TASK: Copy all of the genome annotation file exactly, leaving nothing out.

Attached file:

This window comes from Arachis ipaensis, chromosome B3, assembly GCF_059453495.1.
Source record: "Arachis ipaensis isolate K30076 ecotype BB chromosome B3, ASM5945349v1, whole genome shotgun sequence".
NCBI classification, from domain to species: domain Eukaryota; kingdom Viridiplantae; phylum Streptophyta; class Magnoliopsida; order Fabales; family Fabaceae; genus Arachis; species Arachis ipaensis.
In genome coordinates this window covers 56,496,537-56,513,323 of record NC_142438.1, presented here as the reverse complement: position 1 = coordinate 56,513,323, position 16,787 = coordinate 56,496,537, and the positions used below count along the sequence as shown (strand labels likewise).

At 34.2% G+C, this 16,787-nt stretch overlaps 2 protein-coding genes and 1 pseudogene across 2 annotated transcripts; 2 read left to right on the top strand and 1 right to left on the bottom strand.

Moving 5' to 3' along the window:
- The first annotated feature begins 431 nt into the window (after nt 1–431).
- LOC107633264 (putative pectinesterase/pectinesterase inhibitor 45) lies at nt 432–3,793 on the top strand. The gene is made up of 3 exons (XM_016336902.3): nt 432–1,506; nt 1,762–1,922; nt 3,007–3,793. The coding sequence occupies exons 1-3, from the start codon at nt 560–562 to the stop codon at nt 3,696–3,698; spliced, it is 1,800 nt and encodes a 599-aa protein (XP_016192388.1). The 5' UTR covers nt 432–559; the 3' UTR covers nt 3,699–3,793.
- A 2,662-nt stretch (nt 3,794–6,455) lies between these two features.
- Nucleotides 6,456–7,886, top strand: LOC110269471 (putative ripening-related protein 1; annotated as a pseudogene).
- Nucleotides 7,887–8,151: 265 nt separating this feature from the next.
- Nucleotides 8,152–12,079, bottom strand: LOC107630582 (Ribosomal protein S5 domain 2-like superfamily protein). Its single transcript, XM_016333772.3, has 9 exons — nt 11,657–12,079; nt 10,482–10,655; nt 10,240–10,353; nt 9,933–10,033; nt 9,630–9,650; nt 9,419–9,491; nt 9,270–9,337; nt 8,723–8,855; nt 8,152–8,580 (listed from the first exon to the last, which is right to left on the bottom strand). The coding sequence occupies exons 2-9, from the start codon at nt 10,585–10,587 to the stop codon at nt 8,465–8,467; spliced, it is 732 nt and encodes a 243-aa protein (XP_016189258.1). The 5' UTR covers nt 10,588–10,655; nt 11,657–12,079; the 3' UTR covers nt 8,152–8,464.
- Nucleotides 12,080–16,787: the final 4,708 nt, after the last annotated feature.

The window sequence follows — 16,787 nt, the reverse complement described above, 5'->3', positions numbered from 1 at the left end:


This window comes from Arachis ipaensis, chromosome B3, assembly GCF_059453495.1.
Source record: "Arachis ipaensis isolate K30076 ecotype BB chromosome B3, ASM5945349v1, whole genome shotgun sequence".
NCBI classification, from domain to species: domain Eukaryota; kingdom Viridiplantae; phylum Streptophyta; class Magnoliopsida; order Fabales; family Fabaceae; genus Arachis; species Arachis ipaensis.
In genome coordinates this window covers 56,496,537-56,513,323 of record NC_142438.1, presented here as the reverse complement: position 1 = coordinate 56,513,323, position 16,787 = coordinate 56,496,537, and the positions used below count along the sequence as shown (strand labels likewise).

At 34.2% G+C, this 16,787-nt stretch overlaps 2 protein-coding genes and 1 pseudogene across 2 annotated transcripts; 2 read left to right on the top strand and 1 right to left on the bottom strand.

Moving 5' to 3' along the window:
- The first annotated feature begins 431 nt into the window (after nt 1–431).
- LOC107633264 (putative pectinesterase/pectinesterase inhibitor 45) lies at nt 432–3,793 on the top strand. The gene is made up of 3 exons (XM_016336902.3): nt 432–1,506; nt 1,762–1,922; nt 3,007–3,793. The coding sequence occupies exons 1-3, from the start codon at nt 560–562 to the stop codon at nt 3,696–3,698; spliced, it is 1,800 nt and encodes a 599-aa protein (XP_016192388.1). The 5' UTR covers nt 432–559; the 3' UTR covers nt 3,699–3,793.
- A 2,662-nt stretch (nt 3,794–6,455) lies between these two features.
- Nucleotides 6,456–7,886, top strand: LOC110269471 (putative ripening-related protein 1; annotated as a pseudogene).
- Nucleotides 7,887–8,151: 265 nt separating this feature from the next.
- Nucleotides 8,152–12,079, bottom strand: LOC107630582 (Ribosomal protein S5 domain 2-like superfamily protein). Its single transcript, XM_016333772.3, has 9 exons — nt 11,657–12,079; nt 10,482–10,655; nt 10,240–10,353; nt 9,933–10,033; nt 9,630–9,650; nt 9,419–9,491; nt 9,270–9,337; nt 8,723–8,855; nt 8,152–8,580 (listed from the first exon to the last, which is right to left on the bottom strand). The coding sequence occupies exons 2-9, from the start codon at nt 10,585–10,587 to the stop codon at nt 8,465–8,467; spliced, it is 732 nt and encodes a 243-aa protein (XP_016189258.1). The 5' UTR covers nt 10,588–10,655; nt 11,657–12,079; the 3' UTR covers nt 8,152–8,464.
- Nucleotides 12,080–16,787: the final 4,708 nt, after the last annotated feature.

The window sequence follows — 16,787 nt, the reverse complement described above, 5'->3', positions numbered from 1 at the left end: